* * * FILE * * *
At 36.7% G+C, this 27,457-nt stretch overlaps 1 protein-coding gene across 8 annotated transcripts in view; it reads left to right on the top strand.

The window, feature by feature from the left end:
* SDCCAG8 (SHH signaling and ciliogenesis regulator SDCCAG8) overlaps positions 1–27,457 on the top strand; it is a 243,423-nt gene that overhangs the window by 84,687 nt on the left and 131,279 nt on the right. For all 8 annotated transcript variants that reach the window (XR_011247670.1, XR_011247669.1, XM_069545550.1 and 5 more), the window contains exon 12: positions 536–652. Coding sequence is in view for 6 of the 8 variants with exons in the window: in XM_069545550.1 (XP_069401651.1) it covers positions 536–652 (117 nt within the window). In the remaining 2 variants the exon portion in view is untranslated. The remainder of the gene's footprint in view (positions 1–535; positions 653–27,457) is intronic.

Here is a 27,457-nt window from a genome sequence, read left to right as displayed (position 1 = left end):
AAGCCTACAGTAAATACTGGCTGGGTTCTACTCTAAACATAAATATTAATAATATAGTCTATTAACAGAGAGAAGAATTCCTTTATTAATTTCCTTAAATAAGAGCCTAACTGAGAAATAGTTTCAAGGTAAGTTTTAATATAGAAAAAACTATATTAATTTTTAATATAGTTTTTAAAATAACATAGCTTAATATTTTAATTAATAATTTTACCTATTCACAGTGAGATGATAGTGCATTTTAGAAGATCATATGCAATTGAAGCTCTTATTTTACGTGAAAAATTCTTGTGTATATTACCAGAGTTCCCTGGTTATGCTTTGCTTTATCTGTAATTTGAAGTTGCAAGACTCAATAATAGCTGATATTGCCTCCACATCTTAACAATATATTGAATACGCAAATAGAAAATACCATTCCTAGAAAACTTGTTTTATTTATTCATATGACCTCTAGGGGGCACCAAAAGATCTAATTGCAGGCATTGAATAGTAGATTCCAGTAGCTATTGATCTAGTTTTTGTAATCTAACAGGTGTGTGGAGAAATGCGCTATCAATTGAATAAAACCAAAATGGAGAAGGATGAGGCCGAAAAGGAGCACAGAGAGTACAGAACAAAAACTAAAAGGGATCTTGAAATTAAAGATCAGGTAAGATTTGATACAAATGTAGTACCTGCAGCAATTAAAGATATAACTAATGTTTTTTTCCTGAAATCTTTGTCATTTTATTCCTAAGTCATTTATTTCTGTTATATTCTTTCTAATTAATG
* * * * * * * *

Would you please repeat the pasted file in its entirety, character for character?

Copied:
At 36.7% G+C, this 27,457-nt stretch overlaps 1 protein-coding gene across 8 annotated transcripts in view; it reads left to right on the top strand.

The window, feature by feature from the left end:
* SDCCAG8 (SHH signaling and ciliogenesis regulator SDCCAG8) overlaps positions 1–27,457 on the top strand; it is a 243,423-nt gene that overhangs the window by 84,687 nt on the left and 131,279 nt on the right. For all 8 annotated transcript variants that reach the window (XR_011247670.1, XR_011247669.1, XM_069545550.1 and 5 more), the window contains exon 12: positions 536–652. Coding sequence is in view for 6 of the 8 variants with exons in the window: in XM_069545550.1 (XP_069401651.1) it covers positions 536–652 (117 nt within the window). In the remaining 2 variants the exon portion in view is untranslated. The remainder of the gene's footprint in view (positions 1–535; positions 653–27,457) is intronic.

Here is a 27,457-nt window from a genome sequence, read left to right as displayed (position 1 = left end):
AAGCCTACAGTAAATACTGGCTGGGTTCTACTCTAAACATAAATATTAATAATATAGTCTATTAACAGAGAGAAGAATTCCTTTATTAATTTCCTTAAATAAGAGCCTAACTGAGAAATAGTTTCAAGGTAAGTTTTAATATAGAAAAAACTATATTAATTTTTAATATAGTTTTTAAAATAACATAGCTTAATATTTTAATTAATAATTTTACCTATTCACAGTGAGATGATAGTGCATTTTAGAAGATCATATGCAATTGAAGCTCTTATTTTACGTGAAAAATTCTTGTGTATATTACCAGAGTTCCCTGGTTATGCTTTGCTTTATCTGTAATTTGAAGTTGCAAGACTCAATAATAGCTGATATTGCCTCCACATCTTAACAATATATTGAATACGCAAATAGAAAATACCATTCCTAGAAAACTTGTTTTATTTATTCATATGACCTCTAGGGGGCACCAAAAGATCTAATTGCAGGCATTGAATAGTAGATTCCAGTAGCTATTGATCTAGTTTTTGTAATCTAACAGGTGTGTGGAGAAATGCGCTATCAATTGAATAAAACCAAAATGGAGAAGGATGAGGCCGAAAAGGAGCACAGAGAGTACAGAACAAAAACTAAAAGGGATCTTGAAATTAAAGATCAGGTAAGATTTGATACAAATGTAGTACCTGCAGCAATTAAAGATATAACTAATGTTTTTTTCCTGAAATCTTTGTCATTTTATTCCTAAGTCATTTATTTCTGTTATATTCTTTCTAATTAATG